, a hereditary disorder that affects one in every 17,000 people.

Catalyzed reaction

Tyrosinase carries out the oxidation of phenols such as tyrosine
Tyrosine or 4-hydroxyphenylalanine, is one of the 22 amino acids that are used by cells to synthesize proteins. Its codons are UAC and UAU. It is a non-essential amino acid with a polar side group...

 and dopamine
Dopamine is a catecholamine neurotransmitter present in a wide variety of animals, including both vertebrates and invertebrates. In the brain, this substituted phenethylamine functions as a neurotransmitter, activating the five known types of dopamine receptors—D1, D2, D3, D4, and D5—and their...

 using dioxygen (O2). In the presence of catechol, benzoquinone is formed (see reaction below). Hydrogens removed from catechol combine with oxygen
Oxygen is the element with atomic number 8 and represented by the symbol O. Its name derives from the Greek roots ὀξύς and -γενής , because at the time of naming, it was mistakenly thought that all acids required oxygen in their composition...

 to form water
Water is a chemical substance with the chemical formula H2O. A water molecule contains one oxygen and two hydrogen atoms connected by covalent bonds. Water is a liquid at ambient conditions, but it often co-exists on Earth with its solid state, ice, and gaseous state . Water also exists in a...

The substrate specificity becomes dramatically restricted in mammalian tyrosinase which utilizes only L-form of tyrosine or DOPA as substrates, and has restricted requirement for L-DOPA as cofactor.

Tyrosinase structure

Tyrosinases have been isolated and studied from a wide variety of plant, animal and fungal species. Tyrosinases from different species are diverse in terms of their structural properties, tissue distribution and cellular location.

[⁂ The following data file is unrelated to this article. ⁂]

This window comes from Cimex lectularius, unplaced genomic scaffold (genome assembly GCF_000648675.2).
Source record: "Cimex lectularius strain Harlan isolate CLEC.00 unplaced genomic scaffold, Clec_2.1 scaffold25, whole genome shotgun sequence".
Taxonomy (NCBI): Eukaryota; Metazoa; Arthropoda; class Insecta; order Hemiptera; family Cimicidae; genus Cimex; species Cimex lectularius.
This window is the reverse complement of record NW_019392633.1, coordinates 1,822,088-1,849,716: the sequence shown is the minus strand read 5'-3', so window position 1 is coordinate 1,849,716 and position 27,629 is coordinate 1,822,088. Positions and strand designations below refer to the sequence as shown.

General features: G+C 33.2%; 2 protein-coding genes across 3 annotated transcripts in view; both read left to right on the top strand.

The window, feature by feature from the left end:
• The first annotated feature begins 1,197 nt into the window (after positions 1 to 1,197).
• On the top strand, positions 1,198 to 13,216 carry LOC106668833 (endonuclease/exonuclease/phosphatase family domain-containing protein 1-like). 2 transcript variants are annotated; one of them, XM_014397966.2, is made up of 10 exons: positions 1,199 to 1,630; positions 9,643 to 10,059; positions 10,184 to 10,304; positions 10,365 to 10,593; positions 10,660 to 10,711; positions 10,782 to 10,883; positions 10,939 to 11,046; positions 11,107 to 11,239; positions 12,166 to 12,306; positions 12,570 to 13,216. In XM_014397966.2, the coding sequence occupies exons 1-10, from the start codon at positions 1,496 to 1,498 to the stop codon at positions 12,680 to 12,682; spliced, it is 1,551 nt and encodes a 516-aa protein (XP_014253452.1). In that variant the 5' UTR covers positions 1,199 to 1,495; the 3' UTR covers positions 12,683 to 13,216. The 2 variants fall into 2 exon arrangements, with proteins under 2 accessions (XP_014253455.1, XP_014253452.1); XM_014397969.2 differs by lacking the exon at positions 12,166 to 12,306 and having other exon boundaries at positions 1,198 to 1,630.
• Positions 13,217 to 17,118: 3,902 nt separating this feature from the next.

It has been suggested that there is no common tyrosinase protein structure occurring across all species. The enzymes found in plant, animal and fungal tissue frequently differ with respect to their primary structure
Primary structure
The primary structure of peptides and proteins refers to the linear sequence of its amino acid structural units. The term "primary structure" was first coined by Linderstrøm-Lang in 1951...

, size, glycosylation pattern
Glycosylation is the reaction in which a carbohydrate, i.e. a glycosyl donor, is attached to a hydroxyl or other functional group of another molecule . In biology glycosylation refers to the enzymatic process that attaches glycans to proteins, lipids, or other organic molecules...

 and activation characteristics. However, all tyrosinases have in common a binuclear type 3 copper centre
Copper proteins
Copper proteins are proteins that contain one or more copper ions as prosthetic groups. The metal centres in the copper proteins can be classified into several types:...

 within their active site
Active site
In biology the active site is part of an enzyme where substrates bind and undergo a chemical reaction. The majority of enzymes are proteins but RNA enzymes called ribozymes also exist. The active site of an enzyme is usually found in a cleft or pocket that is lined by amino acid residues that...

. Here two copper atoms are each coordinated
Coordination number
In chemistry and crystallography, the coordination number of a central atom in a molecule or crystal is the number of its nearest neighbours. This number is determined somewhat differently for molecules and for crystals....